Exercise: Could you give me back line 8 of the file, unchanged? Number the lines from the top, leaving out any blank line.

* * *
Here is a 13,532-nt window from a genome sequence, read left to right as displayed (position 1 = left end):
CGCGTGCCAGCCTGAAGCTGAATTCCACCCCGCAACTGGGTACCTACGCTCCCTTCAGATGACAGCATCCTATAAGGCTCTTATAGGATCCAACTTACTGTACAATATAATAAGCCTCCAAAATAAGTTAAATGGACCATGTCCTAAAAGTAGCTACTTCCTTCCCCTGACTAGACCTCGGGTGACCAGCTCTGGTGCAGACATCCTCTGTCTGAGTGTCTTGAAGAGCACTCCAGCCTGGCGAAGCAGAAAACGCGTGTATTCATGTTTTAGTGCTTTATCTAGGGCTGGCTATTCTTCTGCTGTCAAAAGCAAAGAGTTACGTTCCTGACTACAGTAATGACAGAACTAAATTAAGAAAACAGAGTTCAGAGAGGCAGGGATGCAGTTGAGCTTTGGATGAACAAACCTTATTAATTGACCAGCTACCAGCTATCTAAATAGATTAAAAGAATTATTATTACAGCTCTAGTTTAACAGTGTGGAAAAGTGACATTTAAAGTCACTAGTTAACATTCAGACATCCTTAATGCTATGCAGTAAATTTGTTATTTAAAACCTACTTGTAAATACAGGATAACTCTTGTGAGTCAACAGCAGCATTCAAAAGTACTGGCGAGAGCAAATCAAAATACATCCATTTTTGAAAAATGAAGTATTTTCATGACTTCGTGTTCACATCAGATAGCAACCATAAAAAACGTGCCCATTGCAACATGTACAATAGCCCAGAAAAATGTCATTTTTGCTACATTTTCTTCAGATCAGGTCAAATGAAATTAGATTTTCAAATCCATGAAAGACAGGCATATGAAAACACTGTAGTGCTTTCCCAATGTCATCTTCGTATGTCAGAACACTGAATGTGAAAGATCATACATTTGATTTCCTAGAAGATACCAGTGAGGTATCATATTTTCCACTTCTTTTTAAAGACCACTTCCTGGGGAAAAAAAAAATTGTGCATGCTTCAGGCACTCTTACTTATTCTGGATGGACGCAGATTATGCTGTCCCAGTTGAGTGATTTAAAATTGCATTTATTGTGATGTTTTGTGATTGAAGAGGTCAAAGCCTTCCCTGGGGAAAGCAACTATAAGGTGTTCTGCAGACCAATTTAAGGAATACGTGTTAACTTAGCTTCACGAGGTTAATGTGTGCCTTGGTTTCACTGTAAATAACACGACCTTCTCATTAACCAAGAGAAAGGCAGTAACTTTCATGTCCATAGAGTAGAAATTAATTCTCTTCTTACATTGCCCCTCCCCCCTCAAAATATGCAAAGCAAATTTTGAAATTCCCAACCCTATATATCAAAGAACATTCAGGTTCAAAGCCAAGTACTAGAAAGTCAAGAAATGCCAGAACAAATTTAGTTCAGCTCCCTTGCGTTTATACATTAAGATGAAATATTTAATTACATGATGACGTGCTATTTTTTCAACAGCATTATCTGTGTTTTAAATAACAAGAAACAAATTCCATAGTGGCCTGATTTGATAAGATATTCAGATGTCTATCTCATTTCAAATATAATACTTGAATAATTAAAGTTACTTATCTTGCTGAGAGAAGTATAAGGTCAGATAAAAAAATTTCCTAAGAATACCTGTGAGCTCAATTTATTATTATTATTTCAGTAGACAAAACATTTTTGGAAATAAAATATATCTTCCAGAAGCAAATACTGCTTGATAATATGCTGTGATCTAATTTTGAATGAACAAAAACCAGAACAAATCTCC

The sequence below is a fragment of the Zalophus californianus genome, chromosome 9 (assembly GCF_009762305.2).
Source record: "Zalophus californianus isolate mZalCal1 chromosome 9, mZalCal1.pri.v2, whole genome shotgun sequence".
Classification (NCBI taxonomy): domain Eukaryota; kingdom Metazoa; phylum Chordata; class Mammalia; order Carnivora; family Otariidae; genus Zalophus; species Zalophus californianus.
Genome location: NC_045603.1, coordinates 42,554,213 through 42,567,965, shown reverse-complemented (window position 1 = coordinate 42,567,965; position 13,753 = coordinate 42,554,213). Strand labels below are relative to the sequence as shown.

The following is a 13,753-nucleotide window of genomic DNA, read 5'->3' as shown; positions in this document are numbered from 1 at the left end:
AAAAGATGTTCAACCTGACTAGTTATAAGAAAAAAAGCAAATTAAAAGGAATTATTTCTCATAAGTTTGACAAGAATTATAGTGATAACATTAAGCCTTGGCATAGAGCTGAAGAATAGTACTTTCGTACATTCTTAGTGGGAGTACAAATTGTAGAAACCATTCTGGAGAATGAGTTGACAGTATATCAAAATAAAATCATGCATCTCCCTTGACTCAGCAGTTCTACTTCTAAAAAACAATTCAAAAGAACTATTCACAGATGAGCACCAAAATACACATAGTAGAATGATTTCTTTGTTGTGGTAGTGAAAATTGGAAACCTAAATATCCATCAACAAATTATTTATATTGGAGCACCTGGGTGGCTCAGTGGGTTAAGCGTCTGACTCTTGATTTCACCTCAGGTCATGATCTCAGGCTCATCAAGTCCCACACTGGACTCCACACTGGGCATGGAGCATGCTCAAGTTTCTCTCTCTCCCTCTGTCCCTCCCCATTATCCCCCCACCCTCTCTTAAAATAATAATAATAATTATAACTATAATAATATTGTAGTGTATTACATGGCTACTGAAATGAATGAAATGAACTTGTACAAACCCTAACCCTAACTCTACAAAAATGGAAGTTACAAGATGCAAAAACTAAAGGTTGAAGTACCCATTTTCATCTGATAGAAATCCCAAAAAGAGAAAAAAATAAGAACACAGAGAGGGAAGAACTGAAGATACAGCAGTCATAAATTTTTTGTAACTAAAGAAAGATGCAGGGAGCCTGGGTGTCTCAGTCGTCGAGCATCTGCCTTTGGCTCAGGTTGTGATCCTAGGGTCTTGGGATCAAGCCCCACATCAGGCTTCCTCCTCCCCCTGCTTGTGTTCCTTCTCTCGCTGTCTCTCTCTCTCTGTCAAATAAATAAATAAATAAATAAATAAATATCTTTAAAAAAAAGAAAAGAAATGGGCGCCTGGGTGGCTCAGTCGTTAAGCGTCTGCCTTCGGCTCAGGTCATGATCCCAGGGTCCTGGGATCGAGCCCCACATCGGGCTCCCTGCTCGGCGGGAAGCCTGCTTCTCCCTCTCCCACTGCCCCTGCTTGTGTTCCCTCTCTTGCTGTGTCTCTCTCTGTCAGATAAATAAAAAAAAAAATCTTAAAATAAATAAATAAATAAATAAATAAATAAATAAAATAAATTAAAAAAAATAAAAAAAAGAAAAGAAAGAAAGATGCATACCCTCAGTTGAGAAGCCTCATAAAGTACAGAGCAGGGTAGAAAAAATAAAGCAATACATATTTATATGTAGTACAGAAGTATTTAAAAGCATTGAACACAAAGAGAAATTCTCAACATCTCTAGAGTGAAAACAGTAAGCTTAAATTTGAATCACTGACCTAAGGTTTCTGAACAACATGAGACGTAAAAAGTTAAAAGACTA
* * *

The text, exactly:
AAAAGATGTTCAACCTGACTAGTTATAAGAAAAAAAGCAAATTAAAAGGAATTATTTCTCATAAGTTTGACAAGAATTATAGTGATAACATTAAGCCTTGGCATAGAGCTGAAGAATAGTACTTTCGTACATTCTTAGTGGGAGTACAAATTGTAGAAACCATTCTGGAGAATGAGTTGACAGTATATCAAAATAAAATCATGCATCTCCCTTGACTCAGCAGTTCTACTTCTAAAAAACAATTCAAAAGAACTATTCACAGATGAGCACCAAAATACACATAGTAGAATGATTTCTTTGTTGTGGTAGTGAAAATTGGAAACCTAAATATCCATCAACAAATTATTTATATTGGAGCACCTGGGTGGCTCAGTGGGTTAAGCGTCTGACTCTTGATTTCACCTCAGGTCATGATCTCAGGCTCATCAAGTCCCACACTGGACTCCACACTGGGCATGGAGCATGCTCAAGTTTCTCTCTCTCCCTCTGTCCCTCCCCATTATCCCCCCACCCTCTCTTAAAATAATAATAATAATTATAACTATAATAATATTGTAGTGTATTACATGGCTACTGAAATGAATGAAATGAACTTGTACAAACCCTAACCCTAACTCTACAAAAATGGAAGTTACAAGATGCAAAAACTAAAGGTTGAAGTACCCATTTTCATCTGATAGAAATCCCAAAAAGAGAAAAAAATAAGAACACAGAGAGGGAAGAACTGAAGATACAGCAGTCATAAATTTTTTGTAACTAAAGAAAGATGCAGGGAGCCTGGGTGTCTCAGTCGTCGAGCATCTGCCTTTGGCTCAGGTTGTGATCCTAGGGTCTTGGGATCAAGCCCCACATCAGGCTTCCTCCTCCCCCTGCTTGTGTTCCTTCTCTCGCTGTCTCTCTCTCTCTGTCAAATAAATAAATAAATAAATAAATAAATATCTTTAAAAAAAAGAAAAGAAATGGGCGCCTGGGTGGCTCAGTCGTTAAGCGTCTGCCTTCGGCTCAGGTCATGATCCCAGGGTCCTGGGATCGAGCCCCACATCGGGCTCCCTGCTCGGCGGGAAGCCTGCTTCTCCCTCTCCCACTGCCCCTGCTTGTGTTCCCTCTCTTGCTGTGTCTCTCTCTGTCAGATAAATAAAAAAAAAAATCTTAAAATAAATAAATAAATAAATAAATAAATAAATAAAATAAATTAAAAAAAATAAAAAAAAGAAAAGAAAGAAAGATGCATACCCTCAGTTGAGAAGCCTCATAAAGTACAGAGCAGGGTAGAAAAAATAAAGCAATACATATTTATATGTAGTACAGAAGTATTTAAAAGCATTGAACACAAAGAGAAATTCTCAACATCTCTAGAGTGAAAACAGTAAGCTTAAATTTGAATCACTGACCTAAGGTTTCTGAACAACATGAGACGTAAAAAGTTAAAAGACTA